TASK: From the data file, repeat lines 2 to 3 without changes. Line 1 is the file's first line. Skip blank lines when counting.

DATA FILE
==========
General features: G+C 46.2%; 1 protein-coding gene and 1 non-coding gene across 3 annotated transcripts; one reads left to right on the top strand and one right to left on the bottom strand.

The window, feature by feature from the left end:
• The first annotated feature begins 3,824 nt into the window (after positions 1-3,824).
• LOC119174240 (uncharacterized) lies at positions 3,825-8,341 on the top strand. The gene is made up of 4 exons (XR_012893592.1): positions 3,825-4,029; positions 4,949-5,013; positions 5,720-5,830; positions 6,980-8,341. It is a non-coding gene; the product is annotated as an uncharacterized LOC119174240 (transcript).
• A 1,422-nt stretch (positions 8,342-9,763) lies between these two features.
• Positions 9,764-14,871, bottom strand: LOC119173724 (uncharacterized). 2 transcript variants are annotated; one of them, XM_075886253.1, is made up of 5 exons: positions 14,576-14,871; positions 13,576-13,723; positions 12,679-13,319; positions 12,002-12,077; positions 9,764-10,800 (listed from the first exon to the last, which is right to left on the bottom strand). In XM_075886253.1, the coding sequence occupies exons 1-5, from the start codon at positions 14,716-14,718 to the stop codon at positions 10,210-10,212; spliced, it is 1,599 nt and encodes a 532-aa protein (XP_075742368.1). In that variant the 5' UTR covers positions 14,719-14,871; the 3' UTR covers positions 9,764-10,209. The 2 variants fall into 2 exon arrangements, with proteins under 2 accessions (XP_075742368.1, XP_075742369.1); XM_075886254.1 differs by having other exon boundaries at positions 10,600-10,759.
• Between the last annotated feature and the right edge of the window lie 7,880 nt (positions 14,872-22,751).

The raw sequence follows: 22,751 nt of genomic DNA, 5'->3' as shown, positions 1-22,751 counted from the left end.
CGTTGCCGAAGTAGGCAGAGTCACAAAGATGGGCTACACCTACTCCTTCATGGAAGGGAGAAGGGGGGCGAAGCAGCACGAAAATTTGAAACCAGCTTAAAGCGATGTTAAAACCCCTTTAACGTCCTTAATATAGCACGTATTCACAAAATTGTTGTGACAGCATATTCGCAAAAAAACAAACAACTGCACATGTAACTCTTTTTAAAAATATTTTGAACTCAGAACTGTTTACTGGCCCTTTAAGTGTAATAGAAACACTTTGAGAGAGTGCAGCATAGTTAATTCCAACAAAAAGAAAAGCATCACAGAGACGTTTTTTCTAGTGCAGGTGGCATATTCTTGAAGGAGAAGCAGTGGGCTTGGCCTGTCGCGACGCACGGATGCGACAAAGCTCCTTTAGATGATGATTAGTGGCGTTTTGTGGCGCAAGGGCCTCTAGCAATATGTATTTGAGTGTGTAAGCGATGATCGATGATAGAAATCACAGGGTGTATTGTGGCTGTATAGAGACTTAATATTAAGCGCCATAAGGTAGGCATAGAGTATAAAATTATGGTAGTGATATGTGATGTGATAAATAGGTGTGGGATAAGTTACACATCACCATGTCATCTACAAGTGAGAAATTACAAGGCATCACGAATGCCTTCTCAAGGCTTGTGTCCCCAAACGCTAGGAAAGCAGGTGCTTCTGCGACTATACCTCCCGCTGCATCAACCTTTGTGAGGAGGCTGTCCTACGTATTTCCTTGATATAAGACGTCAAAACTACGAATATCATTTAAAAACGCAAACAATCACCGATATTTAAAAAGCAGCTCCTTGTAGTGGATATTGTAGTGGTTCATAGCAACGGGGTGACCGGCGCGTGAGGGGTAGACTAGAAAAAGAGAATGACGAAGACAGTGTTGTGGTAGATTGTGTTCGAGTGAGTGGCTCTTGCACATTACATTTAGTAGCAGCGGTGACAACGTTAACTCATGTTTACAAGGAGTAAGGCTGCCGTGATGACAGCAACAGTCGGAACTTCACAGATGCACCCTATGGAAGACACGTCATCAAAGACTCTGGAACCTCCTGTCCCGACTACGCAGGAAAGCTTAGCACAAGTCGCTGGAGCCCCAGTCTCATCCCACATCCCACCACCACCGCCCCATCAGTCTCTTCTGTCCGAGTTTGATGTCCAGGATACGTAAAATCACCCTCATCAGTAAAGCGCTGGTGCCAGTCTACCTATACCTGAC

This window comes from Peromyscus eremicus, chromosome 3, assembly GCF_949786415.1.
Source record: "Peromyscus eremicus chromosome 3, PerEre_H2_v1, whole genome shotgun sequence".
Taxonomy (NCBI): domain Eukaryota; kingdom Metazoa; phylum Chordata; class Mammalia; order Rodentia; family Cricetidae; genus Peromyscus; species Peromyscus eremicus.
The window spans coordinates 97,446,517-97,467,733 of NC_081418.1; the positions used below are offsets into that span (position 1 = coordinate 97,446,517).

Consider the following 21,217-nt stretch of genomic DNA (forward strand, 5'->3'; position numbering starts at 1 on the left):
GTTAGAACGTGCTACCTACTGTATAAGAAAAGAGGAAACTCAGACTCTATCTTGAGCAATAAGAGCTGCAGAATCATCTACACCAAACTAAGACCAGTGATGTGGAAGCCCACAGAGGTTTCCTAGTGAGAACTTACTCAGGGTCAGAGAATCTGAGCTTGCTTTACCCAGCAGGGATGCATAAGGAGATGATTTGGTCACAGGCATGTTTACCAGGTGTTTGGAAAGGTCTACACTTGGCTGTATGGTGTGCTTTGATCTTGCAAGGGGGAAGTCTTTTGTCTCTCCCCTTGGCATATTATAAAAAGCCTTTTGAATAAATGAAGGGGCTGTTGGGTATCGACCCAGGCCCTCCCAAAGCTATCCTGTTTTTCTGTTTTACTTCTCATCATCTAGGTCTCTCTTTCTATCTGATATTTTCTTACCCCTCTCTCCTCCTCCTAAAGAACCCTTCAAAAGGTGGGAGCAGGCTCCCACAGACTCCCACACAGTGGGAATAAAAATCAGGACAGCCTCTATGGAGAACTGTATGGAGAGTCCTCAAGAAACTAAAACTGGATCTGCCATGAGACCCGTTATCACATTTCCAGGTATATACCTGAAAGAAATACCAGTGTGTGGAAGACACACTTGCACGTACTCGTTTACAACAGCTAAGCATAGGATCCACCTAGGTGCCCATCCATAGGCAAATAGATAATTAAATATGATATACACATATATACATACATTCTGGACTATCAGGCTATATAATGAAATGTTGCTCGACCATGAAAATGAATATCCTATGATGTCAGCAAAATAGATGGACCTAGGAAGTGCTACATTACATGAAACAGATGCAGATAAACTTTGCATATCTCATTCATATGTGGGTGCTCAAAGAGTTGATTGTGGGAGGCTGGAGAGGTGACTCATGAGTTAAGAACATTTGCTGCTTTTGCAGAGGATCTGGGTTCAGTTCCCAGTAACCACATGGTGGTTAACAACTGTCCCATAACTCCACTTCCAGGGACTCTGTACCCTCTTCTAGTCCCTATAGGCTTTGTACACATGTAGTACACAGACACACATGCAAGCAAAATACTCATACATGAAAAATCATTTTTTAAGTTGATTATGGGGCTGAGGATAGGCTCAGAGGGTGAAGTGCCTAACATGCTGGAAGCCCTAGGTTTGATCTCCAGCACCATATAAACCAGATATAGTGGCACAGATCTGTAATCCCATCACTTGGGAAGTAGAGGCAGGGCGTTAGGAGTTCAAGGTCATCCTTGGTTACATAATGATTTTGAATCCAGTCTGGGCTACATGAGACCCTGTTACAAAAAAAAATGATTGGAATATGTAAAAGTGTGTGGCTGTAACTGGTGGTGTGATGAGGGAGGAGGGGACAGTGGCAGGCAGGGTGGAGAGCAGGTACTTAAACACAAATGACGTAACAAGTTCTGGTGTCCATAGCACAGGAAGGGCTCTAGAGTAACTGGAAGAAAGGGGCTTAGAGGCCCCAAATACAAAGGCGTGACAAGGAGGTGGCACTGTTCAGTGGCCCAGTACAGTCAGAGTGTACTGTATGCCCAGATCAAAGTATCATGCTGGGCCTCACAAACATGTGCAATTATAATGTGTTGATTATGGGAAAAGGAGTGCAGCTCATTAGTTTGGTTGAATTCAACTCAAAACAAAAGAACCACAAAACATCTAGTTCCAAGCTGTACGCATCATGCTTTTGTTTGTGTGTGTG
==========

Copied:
The window, feature by feature from the left end:
• The first annotated feature begins 3,824 nt into the window (after positions 1-3,824).